These kinds of things make us Americans look greedy and stupid. Thanks for helping to establish that image across the world IBM and all you others who find it necessary to blame others for everything else. I hope your toes fall off (can I get sued for that comment?).

Andy says:

Re: I have a good one!

LOL, you probably can get sued for that comment, but anyways…sorry to break the news, while IBM holds US patents, and have offices here, they are technically not a USA owned business. It’s not really the Americans who are greedy in this case, we’re just the ones who are stupid enough to throw our money out to the international business machines of the world!

Nobody Special says:

no sympathy

Sorry, I have no sympathy for Amazon getting a good dose of their own medicine. And this could be a great way to show that the system needs to be revamped.

For some reason people in the tech world think that politics follow rules of logic. They simply don’t for various reasons. And in its own sort of way this kind of thing is the perfect vehicle to show that the patent system needs an overhaul.

mousepaw says:

I need my umbrella

Is it me, or is this story a lot like the one about the tax firm patenting their tax programs? Or the one about making somebody else’s content more valuable? There seems to be a common denominator: staking a claim with no apparent leg to stand on but nobody is doing anything about it.

The internet is growing faster than the industrial revolution did but there isn’t any way to establish enforceable rules for it. Before the internet, everything was on paper and easily legislated. There was a modicum of integrity. Now people/companies can do anything they want and be anyone they want. Can that be policed?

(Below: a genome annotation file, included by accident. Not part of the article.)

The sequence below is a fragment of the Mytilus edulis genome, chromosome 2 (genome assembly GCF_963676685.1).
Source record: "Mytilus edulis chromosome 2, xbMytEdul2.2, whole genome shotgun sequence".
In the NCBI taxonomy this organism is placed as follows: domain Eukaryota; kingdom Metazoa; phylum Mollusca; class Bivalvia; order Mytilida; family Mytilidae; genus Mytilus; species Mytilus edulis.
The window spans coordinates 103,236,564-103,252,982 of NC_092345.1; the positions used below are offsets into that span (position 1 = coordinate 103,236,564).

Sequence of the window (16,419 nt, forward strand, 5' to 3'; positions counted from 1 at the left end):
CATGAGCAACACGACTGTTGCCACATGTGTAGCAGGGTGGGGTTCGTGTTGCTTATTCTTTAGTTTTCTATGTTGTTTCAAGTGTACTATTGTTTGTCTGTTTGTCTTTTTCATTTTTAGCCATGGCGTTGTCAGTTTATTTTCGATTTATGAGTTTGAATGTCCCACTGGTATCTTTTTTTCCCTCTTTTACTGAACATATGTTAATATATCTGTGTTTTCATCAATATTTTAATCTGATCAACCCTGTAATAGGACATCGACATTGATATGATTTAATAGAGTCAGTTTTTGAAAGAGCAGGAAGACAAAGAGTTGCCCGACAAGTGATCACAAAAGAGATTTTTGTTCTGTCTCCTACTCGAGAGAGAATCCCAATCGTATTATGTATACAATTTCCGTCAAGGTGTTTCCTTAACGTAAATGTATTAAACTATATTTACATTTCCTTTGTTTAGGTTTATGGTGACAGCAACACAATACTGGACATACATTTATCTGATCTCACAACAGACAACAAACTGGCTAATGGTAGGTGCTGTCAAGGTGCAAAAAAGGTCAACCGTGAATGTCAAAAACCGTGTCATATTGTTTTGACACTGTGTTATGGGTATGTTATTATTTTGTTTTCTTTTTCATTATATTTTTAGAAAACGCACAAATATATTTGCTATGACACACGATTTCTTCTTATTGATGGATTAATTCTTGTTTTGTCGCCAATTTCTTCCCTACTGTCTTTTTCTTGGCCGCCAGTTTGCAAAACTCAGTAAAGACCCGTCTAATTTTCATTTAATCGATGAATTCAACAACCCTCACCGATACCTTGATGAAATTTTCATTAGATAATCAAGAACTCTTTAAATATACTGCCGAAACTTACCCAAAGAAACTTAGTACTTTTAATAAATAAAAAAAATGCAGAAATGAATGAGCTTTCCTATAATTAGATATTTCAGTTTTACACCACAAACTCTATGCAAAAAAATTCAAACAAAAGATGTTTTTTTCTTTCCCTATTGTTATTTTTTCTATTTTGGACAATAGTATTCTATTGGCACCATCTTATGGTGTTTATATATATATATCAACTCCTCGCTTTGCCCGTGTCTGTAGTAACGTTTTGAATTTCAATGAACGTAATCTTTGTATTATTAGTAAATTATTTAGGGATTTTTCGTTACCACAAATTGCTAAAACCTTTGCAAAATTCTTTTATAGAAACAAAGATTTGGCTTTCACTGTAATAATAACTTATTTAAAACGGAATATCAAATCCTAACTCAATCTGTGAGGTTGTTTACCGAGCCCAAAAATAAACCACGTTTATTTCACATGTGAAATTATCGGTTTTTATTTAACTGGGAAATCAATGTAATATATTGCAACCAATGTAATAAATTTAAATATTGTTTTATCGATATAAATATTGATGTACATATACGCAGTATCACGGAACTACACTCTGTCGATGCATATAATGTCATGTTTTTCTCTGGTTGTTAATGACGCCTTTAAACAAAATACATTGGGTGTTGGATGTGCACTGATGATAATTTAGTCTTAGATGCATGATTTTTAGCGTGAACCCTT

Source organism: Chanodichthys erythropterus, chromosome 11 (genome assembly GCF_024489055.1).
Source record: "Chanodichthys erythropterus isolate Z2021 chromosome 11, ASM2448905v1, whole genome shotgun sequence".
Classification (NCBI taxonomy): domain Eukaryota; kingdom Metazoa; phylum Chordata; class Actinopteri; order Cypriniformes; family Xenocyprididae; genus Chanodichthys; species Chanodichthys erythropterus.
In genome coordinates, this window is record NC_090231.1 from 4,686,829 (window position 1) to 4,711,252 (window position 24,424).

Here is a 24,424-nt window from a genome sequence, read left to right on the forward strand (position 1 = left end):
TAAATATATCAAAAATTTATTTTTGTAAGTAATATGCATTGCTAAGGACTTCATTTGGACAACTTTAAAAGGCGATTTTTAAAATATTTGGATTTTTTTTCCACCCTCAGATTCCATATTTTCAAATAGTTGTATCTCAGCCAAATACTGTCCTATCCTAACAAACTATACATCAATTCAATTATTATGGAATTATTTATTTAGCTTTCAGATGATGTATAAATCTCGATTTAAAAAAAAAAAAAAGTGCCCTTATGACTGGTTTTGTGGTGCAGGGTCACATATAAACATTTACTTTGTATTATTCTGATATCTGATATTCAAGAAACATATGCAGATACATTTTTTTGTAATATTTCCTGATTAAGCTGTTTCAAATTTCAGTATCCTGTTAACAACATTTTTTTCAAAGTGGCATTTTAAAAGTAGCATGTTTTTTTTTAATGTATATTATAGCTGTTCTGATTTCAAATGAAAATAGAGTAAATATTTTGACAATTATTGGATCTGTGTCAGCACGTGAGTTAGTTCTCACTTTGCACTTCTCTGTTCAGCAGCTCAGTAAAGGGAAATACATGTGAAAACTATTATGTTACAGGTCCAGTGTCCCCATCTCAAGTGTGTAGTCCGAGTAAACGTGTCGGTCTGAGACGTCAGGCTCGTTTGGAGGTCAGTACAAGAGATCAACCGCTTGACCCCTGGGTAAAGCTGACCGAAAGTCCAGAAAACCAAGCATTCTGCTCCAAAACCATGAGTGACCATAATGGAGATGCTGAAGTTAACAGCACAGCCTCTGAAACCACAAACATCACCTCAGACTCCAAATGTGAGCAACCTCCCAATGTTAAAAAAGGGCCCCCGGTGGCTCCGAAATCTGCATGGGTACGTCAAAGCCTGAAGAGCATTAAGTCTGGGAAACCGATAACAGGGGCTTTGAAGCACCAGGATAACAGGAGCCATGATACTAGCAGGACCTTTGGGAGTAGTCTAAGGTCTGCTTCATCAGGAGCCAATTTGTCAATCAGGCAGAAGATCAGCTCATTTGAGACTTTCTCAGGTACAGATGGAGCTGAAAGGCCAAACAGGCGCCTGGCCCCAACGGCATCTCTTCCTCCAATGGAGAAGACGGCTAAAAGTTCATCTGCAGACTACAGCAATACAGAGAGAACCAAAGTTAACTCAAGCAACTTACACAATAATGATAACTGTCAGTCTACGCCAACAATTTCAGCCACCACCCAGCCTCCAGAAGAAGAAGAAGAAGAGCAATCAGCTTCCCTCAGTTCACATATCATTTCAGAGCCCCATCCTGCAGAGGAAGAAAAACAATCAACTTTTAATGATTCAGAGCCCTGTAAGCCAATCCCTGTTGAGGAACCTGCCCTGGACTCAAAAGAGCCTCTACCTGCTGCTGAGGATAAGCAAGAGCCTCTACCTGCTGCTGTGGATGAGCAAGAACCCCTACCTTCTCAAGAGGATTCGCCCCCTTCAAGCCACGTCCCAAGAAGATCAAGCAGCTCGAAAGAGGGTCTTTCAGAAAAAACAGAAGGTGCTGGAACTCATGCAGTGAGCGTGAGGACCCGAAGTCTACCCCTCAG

Richard corsale (user link) says:


* US 5,796,967 – Presenting Applications in an Interactive Service.
Thats Hotmail, Yahoo mail, and well anyone with a tag on there site

* US 5,442,771 – Storing Data in an Interactive Network.
All search engines, and well database applications

* US 7,072,849 – Presenting Advertising in an Interactive Service.
All commercial sites , and site services

* US 5,446,891 – Adjusting Hypertext Links with Weighted User Goals and Activities.
Ebay, Yahoo, MSN, all ad networks and everything that involves customer history.

* US 5,319,542 – Ordering Items Using an Electronic Catalogue.
Heheh I don’t even have to say it.

Listen, this is clearly just a way of grabing headlines , or (to think a little more diabolicly) a way to short sell the company’s stock right before the PR and to buy it at the bottom as they know .. that these patents are going to get tossed out. Theres lots of money to be made. One way or the other :).

Boyan Josic (user link) says:

Innovation vs. Extortion

This is a very tricky issue. As an executive at a company that is always pushing innovation, and trying to find new products and technologies, you really want a good patent system, to protect your investment. A good patent system encourages innovation.

On the other hand, IBM seems to have a patent on everything. They already bring in a little over $1B in yearly revenue coming from licensing agreements stemming from their patents. The argument that a lot of their patents, mostly the internet related ones are broad, are very valid. Most of these were probably issued when the Internet was in its infancy stage, and there should be a way for them to be re-examined. Because in their current portfolio, IBM could make a case vs. any company using a shopping cart and checkout system online, and we know that’s not going to fly.